Not long ago, I presented a webinar on BrightTalk about cloud and BYOD (Bring Your Own Device). In it I discuss how users have myriad options that are outside the control of IT groups – shadow IT. That end-users are using applications powered by public cloud computing isn’t surprising. Most of us, at one point or another, have used web mail to move a file, Evernote to jot-down thoughts, or DropBox to share files. The worry for organizations is that corporate data, from email to files, not only lives on the same devices (smartphones, tablets, employee-owned laptops… etc.), but the data may also be moved or stored using applications outside of corporate control.
On the other end of the spectrum from end-users are datacenter users. These are the developers and operations (DevOps) people who are building new applications for customers, partners, both internal and external. They, too, are bypassing IT using parts of public cloud, especially Infrastructure- and Platform-as-a-Service (IaaS and PaaS, respectively).
While very different groups, their goals are the same – they need to get things done, move the business forward, and they follow the easiest path to achieve those things. If a partner needs a large file, and there is no “IT-provided” service to transfer it, end-users will find a solution. Likewise, if developers need a few servers to host a new application, and there’s no time to wait, leveraging an IaaS or PaaS provider will provide servers in minutes. In other words, both types of users have many, many options. In a sense, IT departments are in competition with Shadow IT.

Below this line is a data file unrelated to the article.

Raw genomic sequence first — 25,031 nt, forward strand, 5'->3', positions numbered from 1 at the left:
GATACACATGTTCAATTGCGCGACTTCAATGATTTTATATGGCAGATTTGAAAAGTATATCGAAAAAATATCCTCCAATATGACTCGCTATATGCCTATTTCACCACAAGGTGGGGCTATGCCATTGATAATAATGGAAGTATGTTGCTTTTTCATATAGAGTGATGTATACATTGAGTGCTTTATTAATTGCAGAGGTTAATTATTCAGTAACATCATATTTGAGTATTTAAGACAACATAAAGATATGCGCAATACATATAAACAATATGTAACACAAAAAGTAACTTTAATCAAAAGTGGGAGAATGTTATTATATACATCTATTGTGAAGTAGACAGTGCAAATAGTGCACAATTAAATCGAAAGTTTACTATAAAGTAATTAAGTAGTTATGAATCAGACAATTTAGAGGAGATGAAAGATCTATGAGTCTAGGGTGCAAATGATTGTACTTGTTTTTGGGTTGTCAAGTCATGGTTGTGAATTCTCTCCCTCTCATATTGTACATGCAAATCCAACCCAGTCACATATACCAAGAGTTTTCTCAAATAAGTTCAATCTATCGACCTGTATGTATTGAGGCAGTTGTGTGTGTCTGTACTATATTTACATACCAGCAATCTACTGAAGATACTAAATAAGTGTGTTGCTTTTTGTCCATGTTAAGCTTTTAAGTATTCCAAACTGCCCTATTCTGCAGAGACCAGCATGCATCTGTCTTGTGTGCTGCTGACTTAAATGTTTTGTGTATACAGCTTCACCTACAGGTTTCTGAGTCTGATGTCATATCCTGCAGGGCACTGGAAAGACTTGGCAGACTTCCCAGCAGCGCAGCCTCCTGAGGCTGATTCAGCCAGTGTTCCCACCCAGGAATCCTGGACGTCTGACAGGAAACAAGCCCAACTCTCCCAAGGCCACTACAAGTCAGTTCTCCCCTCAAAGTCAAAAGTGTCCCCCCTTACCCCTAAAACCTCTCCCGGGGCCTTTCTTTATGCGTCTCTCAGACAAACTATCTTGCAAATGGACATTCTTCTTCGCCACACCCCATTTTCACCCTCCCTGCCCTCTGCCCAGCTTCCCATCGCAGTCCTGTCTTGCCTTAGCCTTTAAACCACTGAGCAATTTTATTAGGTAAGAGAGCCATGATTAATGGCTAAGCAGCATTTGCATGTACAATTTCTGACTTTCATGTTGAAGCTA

It is a mistake for IT departments to issue policy, ‘Thou Shalt Not Make Use of Shadow IT!’ and hope users follow the rules. Many of the applications end-users leverage are free. If DevOps are under pressure to launch and scale-up an application, they will take advantage of public cloud. In some cases, I have heard senior IT people assure me public cloud isn’t being used by their organization, to which I regularly respond by asking, “Have you checked the expense reports?”
The good news is this is not a lost battle, but IT departments have to accept they are in competition with Shadow IT. Instead of focusing on trying to put the toothpaste back in the tube, as it were, they need to think of themselves as a service provider.
For end-users, this means understanding what they need. If moving information between devices and users is something end-users need, look at something like Citrix ShareFile. If end-users want to access corporate data on their own devices, identify how you can secure those devices (from a straightforward solution such as GravityZone Security for Mobile Devices to rich Mobile Device Management offerings).
For DevOps, if IaaS/PaaS is needed, leverage a public cloud offering such as Microsoft Azure or Amazon Web Services. Treat them an extension of the datacenter (in-fact, with features like http://aws.amazon.com/vpc/, public cloud is exactly that!). With just about every public cloud offering, and organization can quickly build a handful of templates which include required IT software for patching, asset management, and other security requirements (for example, Bitdefender Security for AWS).
These internal customers of IT services don’t actively want to bypass IT. If IT can offer services that compete with Shadow IT, end-users will sacrifice some functionality – if need-be – to stay within corporate policy. The trick is understanding the basic requirements, and working to meet them. I recognize that is easier said than done, but starting down that path is better done sooner than later because Shadow IT isn’t going away anytime soon.